Have you also encountered “faith” set in contrast to “reason”? The proponents of such a view don’t agree among themselves as to what is the sequel. Some will claim that only reason is trustworthy. Others say that only faith is trustworthy. A third group will say that both faith and reason have their peculiar value, but when all is said and done, either one or the other must dominate.
The fact is that to set faith and reason in opposition is to propose a false disjunction, as if it has to be one or the other. Furthermore, faith and reason have different purposes and results, and to set them in opposition is to make a categorical error. To say it more colloquially, to compare and contrast faith and reason is like comparing and contrasting apples and oranges rather than putting them both into a fruit salad.
The issue is not reason versus faith. Rather, the issue is that we are always working with limited evidence. Permit me explain it this way.
When I know that a particular person has certain abilities (I have evidence to that effect) as well as the appropriate disposition, I have reason to trust that person to do something for me related to that ability. It could be said that I have faith in that person, but in fact, my faith is more focused than that. It is faith related to a peculiar ability and disposition.
What I don’t know about the person (and I don’t know everything about anyone, not even myself) keeps me from asking the person to do something for me in that particular area which for me is unknown. Perhaps the person is able to fix my furnace, but I am not aware of that ability. Perhaps the person is willing to fix other people’s furnaces, but I am not aware of that disposition. Not knowing those two things (a matter of knowledge), I will not trustingly ask (a matter of trust / faith) that neighbor to fix it.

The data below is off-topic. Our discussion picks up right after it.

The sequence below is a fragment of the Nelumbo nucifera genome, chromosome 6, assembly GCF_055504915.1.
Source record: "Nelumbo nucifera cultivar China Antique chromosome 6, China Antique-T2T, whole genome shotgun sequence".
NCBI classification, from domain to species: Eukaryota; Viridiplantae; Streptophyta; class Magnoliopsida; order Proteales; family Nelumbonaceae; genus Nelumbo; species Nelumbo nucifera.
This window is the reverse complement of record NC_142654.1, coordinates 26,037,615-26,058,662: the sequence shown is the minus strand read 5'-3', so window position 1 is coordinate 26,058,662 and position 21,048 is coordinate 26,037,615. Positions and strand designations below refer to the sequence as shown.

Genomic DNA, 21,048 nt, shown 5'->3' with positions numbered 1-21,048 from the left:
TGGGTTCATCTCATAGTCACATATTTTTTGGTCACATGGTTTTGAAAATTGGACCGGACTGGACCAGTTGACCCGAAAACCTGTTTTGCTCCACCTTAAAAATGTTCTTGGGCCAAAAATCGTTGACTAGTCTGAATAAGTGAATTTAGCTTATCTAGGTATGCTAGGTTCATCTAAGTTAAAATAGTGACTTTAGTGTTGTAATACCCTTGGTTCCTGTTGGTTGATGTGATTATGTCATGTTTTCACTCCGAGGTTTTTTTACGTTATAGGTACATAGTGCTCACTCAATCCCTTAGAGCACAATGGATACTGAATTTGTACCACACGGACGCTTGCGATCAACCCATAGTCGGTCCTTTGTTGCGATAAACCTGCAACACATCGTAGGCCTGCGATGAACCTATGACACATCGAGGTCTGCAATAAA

My faith in people only extends to what I know about them. If my neighbor tells me one day, “I can fix your furnace”, I will decide whether to trust him to do so on the basis of his previous track record in other areas. That is a reasonable way, and the common way, of doing things.
So, trusting someone to do something on the basis of self-made claims is reasonable if that person has shown adequate evidence of being a trustworthy person. If I have no reason to trust him, yet still do trust him, that would be unreasonable behavior on my part. It might turn out well. It might turn out to be a disaster. I have no reason to blame anyone but myself in the case of the latter.
Where does that leave us? We are left with the matter being one of evidence. Do I have evidence that the other person has both the ability and the disposition to warrant my petition for help? That evidence will establish the trustworthiness of my act of faith in that person.
Faith without evidence provided by knowledge is a crap shoot. Knowledge without faith is a furnace that is still broken.